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Ray E. Richards, II Lawyer

Ray E. Richards, II

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Criminal, DUI-DWI, RICO Act, Felony, Personal Injury

Attorney Ray E. Richards II has been practicing law in Michigan since 1997. Attorney Richards achieved amazing accomplishments throughout his law educ... (more)

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Patrick T. Barone
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Patrick T. Barone

Patrick T. Barone is a Top Attorney Award winner at Attorney.com. Only 5% have the elite qualifications. Click the badge for more info.
Criminal, DUI-DWI, Immigration, Misdemeanor, Felony

Patrick Barone is a lawyer in the state of Michigan, who focuses on criminal law. He has tried cases involving dui, assault, drug charges, fe... (more)

Loren M. Dickstein Lawyer

Loren M. Dickstein

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Criminal, DUI-DWI, Felony, RICO Act, Misdemeanor
Michigan Criminal Defense Attorney

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Brent  Jaffe Lawyer

Brent Jaffe

Criminal, DUI-DWI, Misdemeanor, Felony, Traffic

Upon passing the bar Attorney Brent Jaffe joined his father's firm to form Jaffe Law Group. "I was drawn to the practice of law because this professio... (more)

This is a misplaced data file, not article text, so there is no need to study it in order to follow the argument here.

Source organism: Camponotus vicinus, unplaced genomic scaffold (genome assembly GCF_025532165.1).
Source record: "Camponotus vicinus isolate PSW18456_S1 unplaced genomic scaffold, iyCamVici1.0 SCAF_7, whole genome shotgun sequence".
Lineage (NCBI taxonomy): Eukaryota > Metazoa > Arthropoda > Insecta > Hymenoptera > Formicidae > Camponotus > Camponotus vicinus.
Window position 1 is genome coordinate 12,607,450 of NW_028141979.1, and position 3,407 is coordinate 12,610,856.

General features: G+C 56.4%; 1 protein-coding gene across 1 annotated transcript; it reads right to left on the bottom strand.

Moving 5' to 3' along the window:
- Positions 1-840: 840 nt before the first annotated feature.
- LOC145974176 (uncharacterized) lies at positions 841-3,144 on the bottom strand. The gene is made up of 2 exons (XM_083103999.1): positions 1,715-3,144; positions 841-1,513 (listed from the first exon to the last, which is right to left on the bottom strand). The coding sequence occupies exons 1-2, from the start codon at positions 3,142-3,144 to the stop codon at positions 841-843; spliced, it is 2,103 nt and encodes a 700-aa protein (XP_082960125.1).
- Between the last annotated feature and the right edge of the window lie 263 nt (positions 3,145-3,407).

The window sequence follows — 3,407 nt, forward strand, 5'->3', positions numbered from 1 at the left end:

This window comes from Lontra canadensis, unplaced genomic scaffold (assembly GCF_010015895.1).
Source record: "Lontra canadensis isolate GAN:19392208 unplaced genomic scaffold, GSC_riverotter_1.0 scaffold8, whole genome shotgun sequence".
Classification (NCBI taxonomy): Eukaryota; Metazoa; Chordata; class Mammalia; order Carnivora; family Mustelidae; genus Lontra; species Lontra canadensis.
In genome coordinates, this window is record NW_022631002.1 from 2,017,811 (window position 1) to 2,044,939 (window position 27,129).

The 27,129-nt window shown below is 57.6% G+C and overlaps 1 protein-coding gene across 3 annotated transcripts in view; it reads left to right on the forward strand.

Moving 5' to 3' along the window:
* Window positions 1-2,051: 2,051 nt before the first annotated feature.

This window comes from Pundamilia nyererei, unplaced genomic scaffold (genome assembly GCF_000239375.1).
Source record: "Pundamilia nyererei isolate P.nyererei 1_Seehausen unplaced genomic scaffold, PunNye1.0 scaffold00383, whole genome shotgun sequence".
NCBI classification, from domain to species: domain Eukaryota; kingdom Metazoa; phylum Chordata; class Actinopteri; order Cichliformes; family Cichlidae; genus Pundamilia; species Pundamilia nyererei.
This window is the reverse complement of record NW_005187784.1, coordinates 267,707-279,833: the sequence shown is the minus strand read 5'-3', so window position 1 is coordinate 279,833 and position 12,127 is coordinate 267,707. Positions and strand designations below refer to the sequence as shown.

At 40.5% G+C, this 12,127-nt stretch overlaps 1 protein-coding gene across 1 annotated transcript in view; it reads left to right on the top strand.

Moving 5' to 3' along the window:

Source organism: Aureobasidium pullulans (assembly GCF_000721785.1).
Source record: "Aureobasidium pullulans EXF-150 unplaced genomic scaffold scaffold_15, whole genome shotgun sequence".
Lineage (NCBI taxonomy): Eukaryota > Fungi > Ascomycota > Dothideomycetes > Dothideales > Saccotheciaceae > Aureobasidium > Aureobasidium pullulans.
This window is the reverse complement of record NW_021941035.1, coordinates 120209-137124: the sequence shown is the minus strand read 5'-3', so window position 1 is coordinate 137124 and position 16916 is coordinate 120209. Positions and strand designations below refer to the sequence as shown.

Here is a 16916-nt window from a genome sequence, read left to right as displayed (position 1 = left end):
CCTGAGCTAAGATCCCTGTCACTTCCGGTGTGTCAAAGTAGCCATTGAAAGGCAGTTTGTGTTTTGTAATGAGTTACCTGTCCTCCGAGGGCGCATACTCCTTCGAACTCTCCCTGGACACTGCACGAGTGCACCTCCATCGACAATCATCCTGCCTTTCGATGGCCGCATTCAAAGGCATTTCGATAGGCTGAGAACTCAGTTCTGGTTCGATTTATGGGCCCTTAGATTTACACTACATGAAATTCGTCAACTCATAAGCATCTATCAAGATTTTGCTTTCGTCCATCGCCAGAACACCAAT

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Ellen K. Michaels Lawyer

Ellen K. Michaels

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Criminal, Felony, DUI-DWI, White Collar Crime

Ellen Michaels is an experienced attorney with a stellar education from some of the country’s top schools. She received a Bachelor of Arts in Politi... (more)

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Sarah E. Blalock

Criminal, DUI-DWI, Felony, Grand Jury Proceedings
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Kathleen Wilson Fink

DUI-DWI, White Collar Crime, RICO Act, Felony, Criminal
Status:  In Good Standing           Licensed:  34 Years

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David Rudoi

DUI-DWI, Misdemeanor, Felony, Criminal
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Daniel Hajji

DUI-DWI, Felony, Misdemeanor, Traffic
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Joshua Duane Jones

Misdemeanor, Felony, DUI-DWI, Criminal
Status:  In Good Standing           Licensed:  10 Years

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LEGAL TERMS

INTENTIONAL TORT

A deliberate act that causes harm to another, for which the victim may sue the wrongdoer for damages. Acts of domestic violence, such as assault and battery, ar... (more...)
A deliberate act that causes harm to another, for which the victim may sue the wrongdoer for damages. Acts of domestic violence, such as assault and battery, are intentional torts (as well as crimes).

CRIMINAL INSANITY

A mental defect or disease that makes it impossible for a person to understand the wrongfulness of his acts or, even if he understands them, to ditinguish right... (more...)
A mental defect or disease that makes it impossible for a person to understand the wrongfulness of his acts or, even if he understands them, to ditinguish right from wrong. Defendants who are criminally insane cannot be convicted of a crime, since criminal conduct involves the conscious intent to do wrong -- a choice that the criminally insane cannot meaningfully make. See also irresistible impulse; McNaghten Rule.

ARREST WARRANT

A document issued by a judge or magistrate that authorizes the police to arrest someone. Warrants are issued when law enforcement personnel present evidence to ... (more...)